Enterprise Wearables: The Big Picture

Written BY

Emily Friedman

October 26, 2016

Wearables are part of a much bigger picture but applications don’t have to be complicated

Wearables are definitely part of a larger picture but as we progress towards a true IoT, there are some obvious, even unassuming, enterprise wearable applications today.

At EWTS 2016, Brian Ballard of APX Labs brought up using wearables to replace simple paper processes–this is one of the greatest opportunities offered by the technology today. It may surprise you to learn that many industries and major enterprises are still very paper-driven, relying upon paper work instructions, paper checklists, and the filling out of paperwork to drive operations. Brian talked about identifying and “disrupting ineffective processes that exist today,” giving pharma and aerospace as two examples of industries that are just now replacing current paper processes and basic electronic processes in secure areas. This is a momentous first step that companies are making today – replacing paper in the workplace with wearable tech – and the savings are “astronomical.”

According to Vincent Higgins of Optech4D, Oil and Gas is another industry surprisingly driven by paper work instructions. And according to AGCO’s Peggy Gulick and Dr. Jorg Schulte of BMW, manufacturing similarly relies upon rather primitive paper and PC methods for assembling, inspecting and recording:

AGCO’s journey from paper to wearable: Peggy’s team has been testing smart glasses as a tool for improving the inefficient, paperwork-heavy process of quality inspection. They are comparing the “old” method, in which findings are recorded and defects communicated via printed forms and spreadsheets; with the wearable one, in which the worker uses hands-free smart glasses to inspect and document his findings, electronic workflows are used to assign tasks for defect correction, and there’s no need to duplicate data recording. It’s no surprise that the latter shaves a “monumental” 30 minutes off the process.

In addition to paper, proximity can also slow down a process: Rather than have workers move between the assembly line and PCs located 3 meters away, AGCO is testing smart glasses to display work instructions right where they’re needed. Similarly, BMW is looking to smart glass technology to eliminate the inefficiency of accessing checklists and recording feedback on stationary PCs away from the actual point of vehicle inspection. Wearable tech can also minimize the errors that typically result from a lack of standardized work instructions. For example, the BMW plant produces custom vehicles, so inspection information and checklists vary from car to car. Smart glasses are a superior tool for task-, machine- or part-based instructions.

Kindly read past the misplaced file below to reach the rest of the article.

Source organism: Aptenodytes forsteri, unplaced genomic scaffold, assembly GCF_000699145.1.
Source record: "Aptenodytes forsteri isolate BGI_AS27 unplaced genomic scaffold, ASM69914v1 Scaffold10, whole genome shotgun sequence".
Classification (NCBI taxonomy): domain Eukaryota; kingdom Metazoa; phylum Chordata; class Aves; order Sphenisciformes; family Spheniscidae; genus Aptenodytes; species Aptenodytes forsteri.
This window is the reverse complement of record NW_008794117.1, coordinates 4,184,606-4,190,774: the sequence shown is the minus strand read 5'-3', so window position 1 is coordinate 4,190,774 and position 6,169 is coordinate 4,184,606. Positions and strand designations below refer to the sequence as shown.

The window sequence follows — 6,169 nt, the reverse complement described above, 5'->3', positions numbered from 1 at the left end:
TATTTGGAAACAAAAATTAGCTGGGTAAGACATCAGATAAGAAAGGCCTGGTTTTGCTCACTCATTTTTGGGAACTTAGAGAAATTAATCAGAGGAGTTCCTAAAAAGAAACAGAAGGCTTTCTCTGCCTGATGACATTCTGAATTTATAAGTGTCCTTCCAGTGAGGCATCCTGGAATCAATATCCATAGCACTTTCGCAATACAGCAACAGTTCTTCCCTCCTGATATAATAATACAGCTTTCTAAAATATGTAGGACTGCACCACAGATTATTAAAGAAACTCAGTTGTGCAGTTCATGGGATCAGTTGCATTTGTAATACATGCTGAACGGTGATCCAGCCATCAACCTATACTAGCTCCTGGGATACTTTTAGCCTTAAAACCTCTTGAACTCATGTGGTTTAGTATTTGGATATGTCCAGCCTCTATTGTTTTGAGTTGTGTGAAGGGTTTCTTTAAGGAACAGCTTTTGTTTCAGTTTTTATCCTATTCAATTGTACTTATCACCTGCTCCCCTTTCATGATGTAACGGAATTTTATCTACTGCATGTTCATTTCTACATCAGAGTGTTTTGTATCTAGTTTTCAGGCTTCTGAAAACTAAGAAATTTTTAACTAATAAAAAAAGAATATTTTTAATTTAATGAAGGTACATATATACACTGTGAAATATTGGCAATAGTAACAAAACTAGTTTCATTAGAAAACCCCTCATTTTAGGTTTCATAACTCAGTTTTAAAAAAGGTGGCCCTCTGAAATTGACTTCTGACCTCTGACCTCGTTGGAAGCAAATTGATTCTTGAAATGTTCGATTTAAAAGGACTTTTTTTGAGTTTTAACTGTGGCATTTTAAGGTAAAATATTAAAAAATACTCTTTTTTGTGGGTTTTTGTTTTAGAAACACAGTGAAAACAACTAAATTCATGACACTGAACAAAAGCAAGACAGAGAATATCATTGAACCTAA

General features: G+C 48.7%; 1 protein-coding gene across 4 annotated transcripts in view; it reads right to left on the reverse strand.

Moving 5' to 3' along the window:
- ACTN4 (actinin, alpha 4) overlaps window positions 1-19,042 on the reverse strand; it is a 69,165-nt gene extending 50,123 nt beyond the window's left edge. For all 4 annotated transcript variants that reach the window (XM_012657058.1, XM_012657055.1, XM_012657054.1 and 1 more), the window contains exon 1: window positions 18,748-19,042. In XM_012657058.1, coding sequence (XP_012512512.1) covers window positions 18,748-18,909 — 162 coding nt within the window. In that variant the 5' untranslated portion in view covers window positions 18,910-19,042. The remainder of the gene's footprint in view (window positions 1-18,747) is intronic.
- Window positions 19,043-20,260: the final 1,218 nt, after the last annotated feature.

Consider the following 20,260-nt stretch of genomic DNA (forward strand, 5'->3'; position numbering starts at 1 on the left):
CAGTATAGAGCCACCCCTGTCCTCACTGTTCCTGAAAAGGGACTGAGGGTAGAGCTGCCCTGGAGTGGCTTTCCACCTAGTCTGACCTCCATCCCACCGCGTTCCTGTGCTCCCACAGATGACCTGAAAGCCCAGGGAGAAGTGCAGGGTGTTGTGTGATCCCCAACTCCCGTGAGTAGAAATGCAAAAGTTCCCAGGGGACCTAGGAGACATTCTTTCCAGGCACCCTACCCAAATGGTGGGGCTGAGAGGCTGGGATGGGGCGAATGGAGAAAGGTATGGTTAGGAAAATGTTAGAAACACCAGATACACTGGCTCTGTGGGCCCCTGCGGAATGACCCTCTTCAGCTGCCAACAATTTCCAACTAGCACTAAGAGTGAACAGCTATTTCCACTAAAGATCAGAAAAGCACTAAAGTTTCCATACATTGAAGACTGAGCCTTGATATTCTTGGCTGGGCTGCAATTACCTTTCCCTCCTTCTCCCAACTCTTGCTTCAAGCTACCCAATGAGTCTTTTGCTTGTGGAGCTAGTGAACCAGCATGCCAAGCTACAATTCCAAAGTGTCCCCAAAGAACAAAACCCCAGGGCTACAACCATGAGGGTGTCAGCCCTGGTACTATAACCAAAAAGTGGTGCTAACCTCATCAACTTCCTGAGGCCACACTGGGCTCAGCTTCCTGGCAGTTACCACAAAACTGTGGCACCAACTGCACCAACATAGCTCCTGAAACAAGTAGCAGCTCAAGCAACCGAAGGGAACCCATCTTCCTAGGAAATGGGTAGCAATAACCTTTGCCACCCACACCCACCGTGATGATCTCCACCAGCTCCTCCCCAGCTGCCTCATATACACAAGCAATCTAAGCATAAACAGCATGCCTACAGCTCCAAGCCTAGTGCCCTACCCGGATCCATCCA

“It’s about creating a coordinated experience–putting a computer on a human being to augment them, assist their workflow, free their hands up, and enable simultaneous ‘See and Do'” Tom Bianculli, Zebra Technologies

In identifying areas in your operations where wearable tech might create improvements, look for those “uncoordinated” experiences or processes. In the AGCO and BMW examples above, the use of paper and PCs in quality inspection disrupted workflow, even displaced it. Additionally, words on paper and PC pull-down menus were not up to the task in those cases. “A picture is worth a thousands words,” especially in QA, where photographs – taken hands-free with a pair of smart glasses – are more accurate, instantaneous and thus ideal for detailed documentation than descriptions written down after a defect is spotted.

Paper, laptops and tablets can also be a safety hazard: Taylor Cupp and Michal Wojtak of Mortenson Construction revealed that in their industry paper documents have been used on the job site “for ages.” In recent years, Mortenson has moved towards electronic docs on iPads, but this still requires users to look down while navigating a site. Wearable tech provides the same info in a heads-up manner, allowing workers to remain aware of their surroundings.

Besides inefficient processes, “visibility gaps” in your operations might present another opportunity to apply wearables:

Tom Bianculli: “In thinking about enterprise use cases, where in your customers’ environments can they close visibility gaps to be able to get a jump in productivity? Where do they have a blind spot in their operations?”

Tom gave an example from the logistics industry: Imagine a transportation or dock environment. Using 3D sensors could enable you to determine how well a process is being performed by tracking objects and workers. Data linked to workers’ efficiency and where items are located or at what stage products are in transport could be analyzed and then mobilized, sent to managers’ dashboards on the floor and to workers (via smart glasses) to tell them what to do next. It’s the making of a coordinated, smarter experience in which data, people and devices are in sync; it’s IoT.

So identify those gaps in information that hurt productivity or safety in your workplace: Where could workers benefit from more insight or even foresight on the job? Where are those holes where providing workers with the right – or better – data might improve a task or process?

*All quotes are transcribed from the sessions and presentations given at EWTS, June 16-17, 2016 in Atlanta, GA, and therefore may not be exact.

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